Chinese characters explained
Illustrated Account of Chinese Characters (漢字圖解)
(Chinese-English bilingual edition with Traditional Chinese characters)
Compiled by Guanghui Xie (謝光輝)
Joint Publishing, Hong Kong, 2003
Cost: NT$700 at Hess Bookstore, Wenhua Road, Banqiao
There are many books on the market that try to explain Chinese characters. This is by far the best one I have ever seen.
Each page contains the character with pinyin written above it. There is a commentary in Chinese and English. An illustration and older forms of the character help to show the character's origin and evolution. The ancient forms of the characters in the book include Oracle Bone inscriptions (甲骨文), Bronze inscriptions (金文) and Seal scripts (小篆). There is often a few common words listed that use the character, too. This can be seen in the sample texts (click on the pictures to see a larger image).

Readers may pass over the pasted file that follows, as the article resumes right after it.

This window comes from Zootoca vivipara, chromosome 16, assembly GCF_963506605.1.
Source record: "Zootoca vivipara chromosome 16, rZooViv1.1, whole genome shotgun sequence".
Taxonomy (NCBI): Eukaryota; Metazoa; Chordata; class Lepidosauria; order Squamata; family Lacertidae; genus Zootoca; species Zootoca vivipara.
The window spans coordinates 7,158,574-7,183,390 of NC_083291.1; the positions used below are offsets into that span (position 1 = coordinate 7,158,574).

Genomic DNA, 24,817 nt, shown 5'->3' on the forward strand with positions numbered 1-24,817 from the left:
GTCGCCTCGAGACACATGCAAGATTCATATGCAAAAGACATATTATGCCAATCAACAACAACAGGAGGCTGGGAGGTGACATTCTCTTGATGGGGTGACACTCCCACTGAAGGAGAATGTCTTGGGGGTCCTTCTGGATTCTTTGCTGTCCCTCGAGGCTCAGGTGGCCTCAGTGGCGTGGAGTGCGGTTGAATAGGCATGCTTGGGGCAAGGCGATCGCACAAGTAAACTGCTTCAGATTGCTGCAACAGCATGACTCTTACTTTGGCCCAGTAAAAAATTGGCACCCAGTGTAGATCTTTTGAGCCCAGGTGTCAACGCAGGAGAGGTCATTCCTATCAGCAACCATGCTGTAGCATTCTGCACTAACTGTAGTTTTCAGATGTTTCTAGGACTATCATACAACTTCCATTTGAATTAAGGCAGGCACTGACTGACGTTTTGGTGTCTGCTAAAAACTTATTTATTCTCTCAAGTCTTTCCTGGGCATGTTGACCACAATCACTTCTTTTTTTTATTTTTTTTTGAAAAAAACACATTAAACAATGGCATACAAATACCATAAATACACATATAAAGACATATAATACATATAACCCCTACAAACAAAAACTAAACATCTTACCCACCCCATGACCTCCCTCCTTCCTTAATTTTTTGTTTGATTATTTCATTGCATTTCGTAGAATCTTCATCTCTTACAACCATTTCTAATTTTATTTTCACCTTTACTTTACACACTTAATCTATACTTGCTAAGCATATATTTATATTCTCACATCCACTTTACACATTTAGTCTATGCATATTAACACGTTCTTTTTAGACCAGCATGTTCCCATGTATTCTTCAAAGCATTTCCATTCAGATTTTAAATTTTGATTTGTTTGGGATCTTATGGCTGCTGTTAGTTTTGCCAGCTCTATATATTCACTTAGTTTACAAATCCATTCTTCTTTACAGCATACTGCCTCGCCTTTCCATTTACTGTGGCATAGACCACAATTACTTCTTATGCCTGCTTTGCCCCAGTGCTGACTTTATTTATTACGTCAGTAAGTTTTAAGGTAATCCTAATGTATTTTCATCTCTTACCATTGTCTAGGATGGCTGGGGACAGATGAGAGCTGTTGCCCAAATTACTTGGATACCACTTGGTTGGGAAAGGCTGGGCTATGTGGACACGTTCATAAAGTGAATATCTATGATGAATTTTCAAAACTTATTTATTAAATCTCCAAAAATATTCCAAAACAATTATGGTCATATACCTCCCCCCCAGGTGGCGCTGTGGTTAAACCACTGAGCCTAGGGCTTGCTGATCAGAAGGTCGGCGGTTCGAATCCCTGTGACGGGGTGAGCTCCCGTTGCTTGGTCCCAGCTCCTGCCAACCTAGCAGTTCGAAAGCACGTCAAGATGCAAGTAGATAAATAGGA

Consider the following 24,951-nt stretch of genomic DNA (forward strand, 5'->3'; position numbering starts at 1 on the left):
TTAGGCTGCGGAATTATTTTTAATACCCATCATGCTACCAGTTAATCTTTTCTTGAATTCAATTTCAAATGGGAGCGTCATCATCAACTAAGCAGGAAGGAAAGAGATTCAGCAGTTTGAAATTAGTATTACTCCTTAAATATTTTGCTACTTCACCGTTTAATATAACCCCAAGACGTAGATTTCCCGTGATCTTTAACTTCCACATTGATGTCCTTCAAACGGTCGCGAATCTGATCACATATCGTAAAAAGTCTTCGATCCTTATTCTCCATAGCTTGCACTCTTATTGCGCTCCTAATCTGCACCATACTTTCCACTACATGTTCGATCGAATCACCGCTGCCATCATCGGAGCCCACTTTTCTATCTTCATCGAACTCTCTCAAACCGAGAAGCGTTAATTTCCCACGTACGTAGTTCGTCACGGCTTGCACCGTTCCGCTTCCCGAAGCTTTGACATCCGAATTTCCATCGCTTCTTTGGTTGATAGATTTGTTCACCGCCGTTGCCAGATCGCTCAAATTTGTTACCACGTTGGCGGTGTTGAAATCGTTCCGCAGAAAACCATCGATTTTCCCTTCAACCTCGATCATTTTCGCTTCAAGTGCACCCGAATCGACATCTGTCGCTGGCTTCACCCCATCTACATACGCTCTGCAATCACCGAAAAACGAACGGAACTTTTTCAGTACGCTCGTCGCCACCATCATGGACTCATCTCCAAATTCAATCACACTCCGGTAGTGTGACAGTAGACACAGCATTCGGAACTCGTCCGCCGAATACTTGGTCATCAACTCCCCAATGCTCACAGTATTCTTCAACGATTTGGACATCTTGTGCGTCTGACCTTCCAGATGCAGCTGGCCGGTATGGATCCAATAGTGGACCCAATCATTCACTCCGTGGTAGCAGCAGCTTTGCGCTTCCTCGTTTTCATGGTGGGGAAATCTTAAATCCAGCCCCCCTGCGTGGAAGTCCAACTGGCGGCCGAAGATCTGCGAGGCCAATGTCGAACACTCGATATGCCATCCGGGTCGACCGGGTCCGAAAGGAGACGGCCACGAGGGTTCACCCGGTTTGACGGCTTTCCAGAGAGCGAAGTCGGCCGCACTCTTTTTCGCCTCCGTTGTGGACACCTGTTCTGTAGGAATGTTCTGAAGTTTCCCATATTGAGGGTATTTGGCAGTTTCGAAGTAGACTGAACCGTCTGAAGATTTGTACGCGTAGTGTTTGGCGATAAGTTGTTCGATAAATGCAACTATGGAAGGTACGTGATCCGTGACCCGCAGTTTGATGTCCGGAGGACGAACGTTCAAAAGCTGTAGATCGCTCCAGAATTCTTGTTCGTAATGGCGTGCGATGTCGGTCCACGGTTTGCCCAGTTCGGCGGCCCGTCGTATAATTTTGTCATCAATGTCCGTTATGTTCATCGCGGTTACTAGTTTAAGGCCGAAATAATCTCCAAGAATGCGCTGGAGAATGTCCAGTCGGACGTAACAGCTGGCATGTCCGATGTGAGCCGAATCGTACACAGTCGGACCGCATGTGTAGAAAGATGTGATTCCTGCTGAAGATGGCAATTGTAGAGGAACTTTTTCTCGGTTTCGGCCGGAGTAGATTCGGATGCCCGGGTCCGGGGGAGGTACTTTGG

There are 652 entries so a wide variety of characters are covered, not just the commonly used radicals. The characters are arranged into the following categories: the human body, appliances, architecture, animals, plants, nature and miscellanea. There are also indexes using pinyin and stroke numbers.
I have found the book useful to better understand some of the more abstract and difficult characters and radicals. For while it is not really difficult to understand why 木 (mù) means wood, how do you begin to make sense of something like 藝 (yì), which means art or skill?
The book is very easy to pick up and just flick through or it could be used for more systematic study. This book would be a useful reference for learners of all levels.